I guess the bright side is – if we lose the house I won’t need to worry about what to do with all those return address labels. I doubt those charities will be able to find me at my new home next door to the Homeless Guy in a Box.

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Filed under Anxiety, Debt, Financial Insecurity, Fundraising, Humor, Public Schools, Volunteering

From Pageant Contestant to Judge: What I Wish I Knew 30 Years Ago

Here I am as a contestant in the 1982 Miss Brea Pageant

Thirty years ago, I was a contestant in the Miss Brea Pageant, the local preliminary that leads to the Miss America Pageant. I fancied myself as a songwriter, and I had this grand idea that if I could climb my way to a televised performance at the state or national level, millions of people would hear my song and some popular singer like Sheena Easton or Olivia Newton-John would turn it into a huge hit.

Forget the fact that I just had a so-so singing voice or that my song was a terribly depressing ballad about time running away from me (funny how I still keep singing that same tune as a very busy mom). But it definitely was not in the vein of those Miss America standards New York, New York or Don’t Rain on My Parade. There was also the big stumbling block that I had zero self esteem, poor communication skills, and to top it off, another contestant bought my same evening gown in a better color.

No, I didn’t win. I wasn’t even one of the runner ups. However, I did win Miss Congeniality, a title for which I am extremely proud, although that sounds like a contradiction since one would expect Miss Congeniality to be a little more humble.

My problem was, I was in it for me – my fame and a chance for people to look at me and tell me I was pretty. I wanted my moment. And although that seems to be the goal of every reality show star these days, that hedonistic attitude runs completely counter to the ideal of Miss America.

Here it is 30 years later, and today (yes… today: Saturday, January 7, 2012) I have the honor of  being one of the judges at the Miss Placentia/Miss Yorba Linda Outstanding Teen Pageant, the younger version of the pageant I was in. Located in Northeast Orange County, both these cities were my home from age 11 to 18, so it is heartwarming to return to a place that holds so many memories.

Now that I’m older, I wish I could tell my younger self that the pageant wasn’t supposed to be about chasing fame and compliments. Although some people mistakenly refer to it as a beauty contest, it is actually a scholarship pageant, and the world’s largest provider of scholarship assistance for young women. The winners are ambassadors of their communities, and as such they are poised, intelligent, good conversationalists, altruistic, and of course beautiful and talented.

A few weeks ago, I received a packet of information about each of the 13 candidates, and without having met them yet, they already blow my socks off.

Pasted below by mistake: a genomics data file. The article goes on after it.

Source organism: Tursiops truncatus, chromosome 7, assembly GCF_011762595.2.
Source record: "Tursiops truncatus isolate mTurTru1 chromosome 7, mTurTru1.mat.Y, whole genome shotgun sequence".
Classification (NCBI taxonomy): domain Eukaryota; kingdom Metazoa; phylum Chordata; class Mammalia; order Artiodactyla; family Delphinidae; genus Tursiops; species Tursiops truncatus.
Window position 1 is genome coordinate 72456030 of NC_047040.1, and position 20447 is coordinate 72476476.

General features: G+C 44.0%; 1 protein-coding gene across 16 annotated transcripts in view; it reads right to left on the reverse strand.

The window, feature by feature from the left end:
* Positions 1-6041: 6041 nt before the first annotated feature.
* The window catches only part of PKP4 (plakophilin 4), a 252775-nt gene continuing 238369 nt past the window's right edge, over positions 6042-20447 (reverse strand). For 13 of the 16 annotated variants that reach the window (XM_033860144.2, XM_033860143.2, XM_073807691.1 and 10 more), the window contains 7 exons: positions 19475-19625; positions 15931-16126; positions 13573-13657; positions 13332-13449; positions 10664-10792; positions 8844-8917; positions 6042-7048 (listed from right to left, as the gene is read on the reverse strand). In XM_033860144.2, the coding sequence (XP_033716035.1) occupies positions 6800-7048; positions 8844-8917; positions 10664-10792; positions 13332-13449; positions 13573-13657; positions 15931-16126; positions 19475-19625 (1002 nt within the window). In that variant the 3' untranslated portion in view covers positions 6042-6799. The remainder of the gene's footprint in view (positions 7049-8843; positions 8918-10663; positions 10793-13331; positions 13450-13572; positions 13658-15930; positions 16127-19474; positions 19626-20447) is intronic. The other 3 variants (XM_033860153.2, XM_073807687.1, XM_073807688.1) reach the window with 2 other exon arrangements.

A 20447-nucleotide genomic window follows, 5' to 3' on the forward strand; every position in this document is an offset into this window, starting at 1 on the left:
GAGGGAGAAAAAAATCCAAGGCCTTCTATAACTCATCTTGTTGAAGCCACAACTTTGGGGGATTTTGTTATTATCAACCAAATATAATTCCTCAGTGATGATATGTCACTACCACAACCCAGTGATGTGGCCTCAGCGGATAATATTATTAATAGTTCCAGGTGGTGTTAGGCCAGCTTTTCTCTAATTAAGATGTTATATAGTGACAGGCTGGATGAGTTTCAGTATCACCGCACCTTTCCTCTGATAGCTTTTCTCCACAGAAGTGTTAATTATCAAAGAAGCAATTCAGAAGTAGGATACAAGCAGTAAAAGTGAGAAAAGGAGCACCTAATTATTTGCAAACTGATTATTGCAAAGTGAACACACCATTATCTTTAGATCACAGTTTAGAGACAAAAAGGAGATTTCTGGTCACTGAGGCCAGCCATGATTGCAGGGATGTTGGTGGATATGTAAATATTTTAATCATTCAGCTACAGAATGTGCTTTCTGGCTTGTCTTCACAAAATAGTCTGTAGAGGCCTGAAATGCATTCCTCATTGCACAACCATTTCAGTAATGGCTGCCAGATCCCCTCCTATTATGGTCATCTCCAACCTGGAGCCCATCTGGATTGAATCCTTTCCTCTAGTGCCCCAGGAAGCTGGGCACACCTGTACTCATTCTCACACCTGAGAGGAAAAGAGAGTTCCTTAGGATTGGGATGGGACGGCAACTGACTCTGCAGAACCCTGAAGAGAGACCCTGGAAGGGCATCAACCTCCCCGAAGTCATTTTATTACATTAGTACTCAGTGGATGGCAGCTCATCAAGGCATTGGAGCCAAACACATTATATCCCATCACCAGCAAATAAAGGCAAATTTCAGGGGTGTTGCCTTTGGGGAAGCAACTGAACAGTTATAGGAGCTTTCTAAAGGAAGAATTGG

The girls are all great students who have won a variety of awards for academics and talent. But the most impressive aspect of today’s Miss Teen Pageant is that contestants must choose a philanthropic platform in which they would focus their efforts if they win the title. Some of theirs include animal cruelty, teen addiction, dyslexia, homelessness, and the Red Cross. They all seem passionate in their convictions and have dedicated themselves to causes that are close to their hearts.

I don’t remember having a charitable platform in 1982. I think it would be another decade before I would regularly donate to a charity.

The bios also include a marketing plan to promote their platform, and a description of what they would want their legacy to be if chosen. I am amazed that girls aged 13 to 17 are capable of putting such lofty aspirations into words. I don’t recall having to write such a testimonial, but if I had when I was a 19-year old contestant, it verbally would have sounded like: “Uh… uhuh… uhuhuh…”

Like many young girls who grew up watching the Miss America Pageant, I only dreamed of being the winner, yet there are more than 12,000 young women who are contestants, and nearly all of them walk away without the bouquet of roses in their arms. Those who do win at their local level will compete for their state, and 99 percent of them will come home with new experiences, but not the title. However, they will be very busy finishing their reign by serving as ambassadors: promoting their charitable platforms, appearing at the openings of new businesses, visiting children’s hospitals, and generally helping to serve the needs of their communities.

It was a wonderful experience to participate in the pageant as a contestant 30 years ago, but I was naïve, selfish and insecure. It has taken me three decades to develop just some of the traits required of the teens I will be meeting today. I am looking forward to spending time with these beautiful young ladies who I know will be able to teach me a thing or two.

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Filed under Anxiety, Humor, Volunteering